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My partner does not want to discipline her stepdaughter

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My partner does not want to discipline her stepdaughter
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Hello Ms Gase.

I am a guy who recently paid dowry for my beautiful woman. I have a daughter (13 years of age) from my previous relationship.

I gave my partner permission to intervene if need be, whenever my daughter does something that’s needs disciplining and that she should refer matters to me only when the two of them cannot iron out their differences.

My daughter sometimes seems rebellious and behaves in typical teenage ways, which I believe require patience and guidance from us as parents; however, my partner insists that I should always intervene and tell my daughter that she (my partner) isn’t happy about this or that. What’s the appropriate approach?

On another note, how do I deal with a partner who behaves like this: When we have differences, I suggest positive ways to improve our relationship whereas she would be saying negatives, opposing whatever I say and suggesting that she behaves like this or that because I once did this and that to her. It’s so frustrating.

Gase says

Your daughter may be going through that difficult phase of being a teenager and seeming to cause unnecessary trouble for everyone but at the end of the day your partner should understand that the little girl is just a child who needs direction from adults entrusted with bringing her up.

If she can’t handle ironing out her differences with your daughter and always wants you to be the go-between, what kind of mother is she going to be to your daughter?

She must behave like a mother and not a competitor. She’s the older one of the two; why can’t she tell your daughter when she’s not happy about something?

When are the two of them going to learn to communicate with one another; when are they going to get used to it if you’re always required to be the go-between?

It’s like she’s saying it’s your daughter, deal with her; she’s forgetting that as your partner she’s supposed to be a role model and a mother figure to your little girl.

I think the two of you must sit down and agree on some basic rules; your partner must learn to talk to your daughter like a parent…if not, what will she do when you’re not home…is she always going to wait until you get home so she can report to you because she’s your daughter?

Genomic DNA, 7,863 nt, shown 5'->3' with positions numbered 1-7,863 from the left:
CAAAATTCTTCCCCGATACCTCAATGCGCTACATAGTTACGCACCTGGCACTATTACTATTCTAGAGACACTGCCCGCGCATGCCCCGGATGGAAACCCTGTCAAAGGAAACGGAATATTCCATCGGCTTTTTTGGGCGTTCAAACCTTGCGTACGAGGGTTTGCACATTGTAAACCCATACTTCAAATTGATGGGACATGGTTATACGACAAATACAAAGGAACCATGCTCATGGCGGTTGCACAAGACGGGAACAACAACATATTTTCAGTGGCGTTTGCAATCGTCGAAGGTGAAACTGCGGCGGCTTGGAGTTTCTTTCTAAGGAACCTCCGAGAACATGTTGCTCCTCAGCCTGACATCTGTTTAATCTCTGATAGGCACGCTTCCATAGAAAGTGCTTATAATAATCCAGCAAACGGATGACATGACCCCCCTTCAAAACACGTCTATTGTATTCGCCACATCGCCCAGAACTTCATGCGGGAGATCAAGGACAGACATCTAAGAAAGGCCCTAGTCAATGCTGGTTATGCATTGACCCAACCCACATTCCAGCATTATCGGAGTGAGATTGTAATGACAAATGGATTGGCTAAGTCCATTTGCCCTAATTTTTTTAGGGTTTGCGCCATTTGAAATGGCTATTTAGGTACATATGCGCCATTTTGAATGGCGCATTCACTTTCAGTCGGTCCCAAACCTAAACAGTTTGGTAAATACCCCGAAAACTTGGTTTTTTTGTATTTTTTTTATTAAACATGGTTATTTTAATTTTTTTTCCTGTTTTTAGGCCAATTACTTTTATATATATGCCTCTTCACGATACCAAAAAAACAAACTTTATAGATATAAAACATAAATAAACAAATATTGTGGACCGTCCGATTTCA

The way it is right now it’s like she’s really showing the little girl that she’s not her daughter, and that’s not right.

It will backfire on her later in life because as a child growing up, she should not be given the impression that you alone are her parent, yet there’s a female/mother figure in the house.

As females, the two of them should actually be on very good terms; if only they could get along…then everything would run smoothly in your home.

Your partner should learn to be patient with your daughter and your daughter too must learn to be patient and respectful of your partner.

After you talk to your partner about laying down some basic ground rules for your home, you must sit down with your daughter and discuss…all three of you together, so that everyone understands what is expected of him or her.

Whatever the basic rules you agree on, they must not be oppressive to anyone…you must all have an input as to what is best for everyone, and you must agree on all reasonable suggestions/contributions from all three.

If you can’t agree, seek the help of a counselor.

To answer your last question, your partner seems to be keeping scores because after you have your differences she always points to something you did in the past.

Tit-for- tat is not healthy for a relationship, especially for people who are about to get married.

Point it out to her that whenever you try to come up with positives she’s always going for negatives, and explain to her that this is very frustrating for you.

If she’s not willing to listen to reason then please seek counseling to address both these issues before you two get married.

By the way, are you two attending pre-marital counseling?

That is a safe environment where you can address issues such as arguments/disagreements, money matters, in-laws, step-children and other issues that newly-weds need to be aware of and be able to solve before they tie the knot. New Perspectives offer relationship counseling and family therapy; you can contact them on 72888898 if you feel that you need professional help.